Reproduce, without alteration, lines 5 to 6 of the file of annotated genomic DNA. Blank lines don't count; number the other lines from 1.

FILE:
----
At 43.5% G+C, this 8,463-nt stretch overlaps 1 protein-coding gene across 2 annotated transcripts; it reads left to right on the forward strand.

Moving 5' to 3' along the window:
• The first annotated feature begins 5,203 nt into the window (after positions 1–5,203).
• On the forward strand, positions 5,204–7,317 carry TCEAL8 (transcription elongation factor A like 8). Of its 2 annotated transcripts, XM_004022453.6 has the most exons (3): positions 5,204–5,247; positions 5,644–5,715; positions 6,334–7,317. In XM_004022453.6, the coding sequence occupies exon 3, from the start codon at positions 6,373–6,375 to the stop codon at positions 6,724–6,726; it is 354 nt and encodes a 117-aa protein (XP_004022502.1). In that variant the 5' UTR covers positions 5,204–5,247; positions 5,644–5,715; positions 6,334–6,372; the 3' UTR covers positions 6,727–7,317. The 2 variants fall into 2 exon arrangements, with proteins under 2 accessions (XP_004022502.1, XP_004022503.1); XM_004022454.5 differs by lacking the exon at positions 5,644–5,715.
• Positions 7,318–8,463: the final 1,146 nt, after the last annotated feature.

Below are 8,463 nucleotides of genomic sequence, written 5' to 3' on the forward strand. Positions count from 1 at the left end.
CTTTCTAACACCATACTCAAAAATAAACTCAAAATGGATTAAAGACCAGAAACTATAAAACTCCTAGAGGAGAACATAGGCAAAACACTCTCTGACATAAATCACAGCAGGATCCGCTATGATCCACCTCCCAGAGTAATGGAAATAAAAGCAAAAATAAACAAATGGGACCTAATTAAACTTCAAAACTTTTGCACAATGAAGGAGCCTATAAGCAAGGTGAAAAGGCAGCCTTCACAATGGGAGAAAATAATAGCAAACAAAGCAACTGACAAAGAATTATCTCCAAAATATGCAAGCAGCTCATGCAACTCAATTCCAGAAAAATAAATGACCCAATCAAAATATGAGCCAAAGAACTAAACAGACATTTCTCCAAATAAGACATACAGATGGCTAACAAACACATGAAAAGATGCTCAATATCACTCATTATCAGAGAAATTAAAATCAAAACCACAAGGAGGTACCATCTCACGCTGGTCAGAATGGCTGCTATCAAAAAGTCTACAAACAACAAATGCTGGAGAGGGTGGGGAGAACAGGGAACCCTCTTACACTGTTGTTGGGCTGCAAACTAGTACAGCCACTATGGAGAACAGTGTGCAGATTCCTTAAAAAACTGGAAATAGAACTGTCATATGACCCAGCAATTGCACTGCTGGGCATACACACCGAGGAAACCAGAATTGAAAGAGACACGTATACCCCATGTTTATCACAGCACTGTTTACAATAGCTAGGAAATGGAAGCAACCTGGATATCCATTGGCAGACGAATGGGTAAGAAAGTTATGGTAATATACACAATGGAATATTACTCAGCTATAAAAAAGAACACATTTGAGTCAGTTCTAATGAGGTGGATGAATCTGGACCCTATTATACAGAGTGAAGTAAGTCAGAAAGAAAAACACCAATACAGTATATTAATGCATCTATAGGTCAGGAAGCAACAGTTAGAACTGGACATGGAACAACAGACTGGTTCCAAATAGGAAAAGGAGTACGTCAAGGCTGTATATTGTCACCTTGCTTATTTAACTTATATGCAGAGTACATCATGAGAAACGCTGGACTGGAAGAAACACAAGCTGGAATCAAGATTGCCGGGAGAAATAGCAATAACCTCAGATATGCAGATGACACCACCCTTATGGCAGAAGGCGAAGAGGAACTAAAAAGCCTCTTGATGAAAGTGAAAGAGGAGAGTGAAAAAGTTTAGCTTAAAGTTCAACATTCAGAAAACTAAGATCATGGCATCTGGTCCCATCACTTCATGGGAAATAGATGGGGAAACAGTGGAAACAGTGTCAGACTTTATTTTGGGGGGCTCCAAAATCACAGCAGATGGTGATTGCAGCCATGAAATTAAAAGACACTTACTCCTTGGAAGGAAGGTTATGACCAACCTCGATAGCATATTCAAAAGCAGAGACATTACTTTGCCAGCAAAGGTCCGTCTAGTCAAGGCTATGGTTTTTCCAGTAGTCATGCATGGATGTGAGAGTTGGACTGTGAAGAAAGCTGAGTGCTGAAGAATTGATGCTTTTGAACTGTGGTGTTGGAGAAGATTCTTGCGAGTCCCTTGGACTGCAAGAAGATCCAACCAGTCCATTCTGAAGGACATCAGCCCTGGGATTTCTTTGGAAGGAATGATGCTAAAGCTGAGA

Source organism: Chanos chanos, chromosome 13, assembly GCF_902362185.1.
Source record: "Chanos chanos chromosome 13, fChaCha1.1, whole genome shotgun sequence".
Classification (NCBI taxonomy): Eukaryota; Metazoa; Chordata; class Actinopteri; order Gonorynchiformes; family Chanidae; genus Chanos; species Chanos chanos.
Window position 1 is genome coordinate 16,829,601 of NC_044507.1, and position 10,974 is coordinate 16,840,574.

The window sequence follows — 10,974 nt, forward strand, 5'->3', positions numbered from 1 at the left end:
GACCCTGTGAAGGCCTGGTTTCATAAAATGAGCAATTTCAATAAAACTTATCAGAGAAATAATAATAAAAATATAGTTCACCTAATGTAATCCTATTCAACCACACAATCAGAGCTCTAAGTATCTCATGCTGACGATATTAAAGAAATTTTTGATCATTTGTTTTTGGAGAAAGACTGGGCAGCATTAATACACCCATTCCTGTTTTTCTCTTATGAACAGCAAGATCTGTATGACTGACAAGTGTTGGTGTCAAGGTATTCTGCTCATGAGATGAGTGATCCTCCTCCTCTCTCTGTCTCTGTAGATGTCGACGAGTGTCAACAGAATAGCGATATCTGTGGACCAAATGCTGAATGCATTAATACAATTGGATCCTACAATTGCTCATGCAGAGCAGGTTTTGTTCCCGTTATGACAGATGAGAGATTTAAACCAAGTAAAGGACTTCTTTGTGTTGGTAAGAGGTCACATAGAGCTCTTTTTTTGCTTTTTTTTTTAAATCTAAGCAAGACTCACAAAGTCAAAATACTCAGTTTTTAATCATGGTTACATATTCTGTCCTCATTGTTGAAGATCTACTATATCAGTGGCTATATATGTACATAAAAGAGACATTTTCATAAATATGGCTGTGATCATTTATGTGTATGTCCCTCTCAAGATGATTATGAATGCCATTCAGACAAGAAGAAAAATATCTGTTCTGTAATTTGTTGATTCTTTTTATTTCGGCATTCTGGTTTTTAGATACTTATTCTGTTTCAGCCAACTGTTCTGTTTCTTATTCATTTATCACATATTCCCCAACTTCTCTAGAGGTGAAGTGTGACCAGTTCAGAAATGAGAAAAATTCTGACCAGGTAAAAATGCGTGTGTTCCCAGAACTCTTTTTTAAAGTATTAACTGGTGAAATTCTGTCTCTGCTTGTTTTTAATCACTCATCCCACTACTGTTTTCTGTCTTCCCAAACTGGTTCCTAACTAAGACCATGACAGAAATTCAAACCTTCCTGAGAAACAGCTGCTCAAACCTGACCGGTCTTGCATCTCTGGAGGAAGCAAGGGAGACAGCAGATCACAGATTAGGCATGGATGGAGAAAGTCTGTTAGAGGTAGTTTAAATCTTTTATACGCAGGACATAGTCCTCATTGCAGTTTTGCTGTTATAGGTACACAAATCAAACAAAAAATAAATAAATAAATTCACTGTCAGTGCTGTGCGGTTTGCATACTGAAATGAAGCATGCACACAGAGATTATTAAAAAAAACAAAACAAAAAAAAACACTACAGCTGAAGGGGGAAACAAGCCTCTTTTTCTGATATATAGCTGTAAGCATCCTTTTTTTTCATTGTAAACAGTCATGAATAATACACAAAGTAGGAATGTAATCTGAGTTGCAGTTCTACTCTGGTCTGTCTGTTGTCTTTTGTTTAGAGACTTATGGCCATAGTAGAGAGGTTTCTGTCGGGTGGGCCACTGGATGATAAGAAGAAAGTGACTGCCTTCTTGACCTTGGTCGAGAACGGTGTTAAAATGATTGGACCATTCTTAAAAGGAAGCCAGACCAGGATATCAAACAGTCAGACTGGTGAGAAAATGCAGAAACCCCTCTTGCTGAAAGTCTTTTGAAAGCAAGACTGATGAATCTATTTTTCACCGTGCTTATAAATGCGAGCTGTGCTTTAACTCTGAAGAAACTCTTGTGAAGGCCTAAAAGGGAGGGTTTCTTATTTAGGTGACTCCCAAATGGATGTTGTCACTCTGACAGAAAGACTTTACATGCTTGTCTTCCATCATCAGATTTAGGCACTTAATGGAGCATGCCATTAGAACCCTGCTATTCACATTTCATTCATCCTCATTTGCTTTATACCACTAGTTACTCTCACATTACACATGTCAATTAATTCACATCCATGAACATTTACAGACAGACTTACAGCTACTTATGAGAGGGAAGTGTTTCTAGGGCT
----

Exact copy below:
• Positions 7,318–8,463: the final 1,146 nt, after the last annotated feature.

Below are 8,463 nucleotides of genomic sequence, written 5' to 3' on the forward strand. Positions count from 1 at the left end.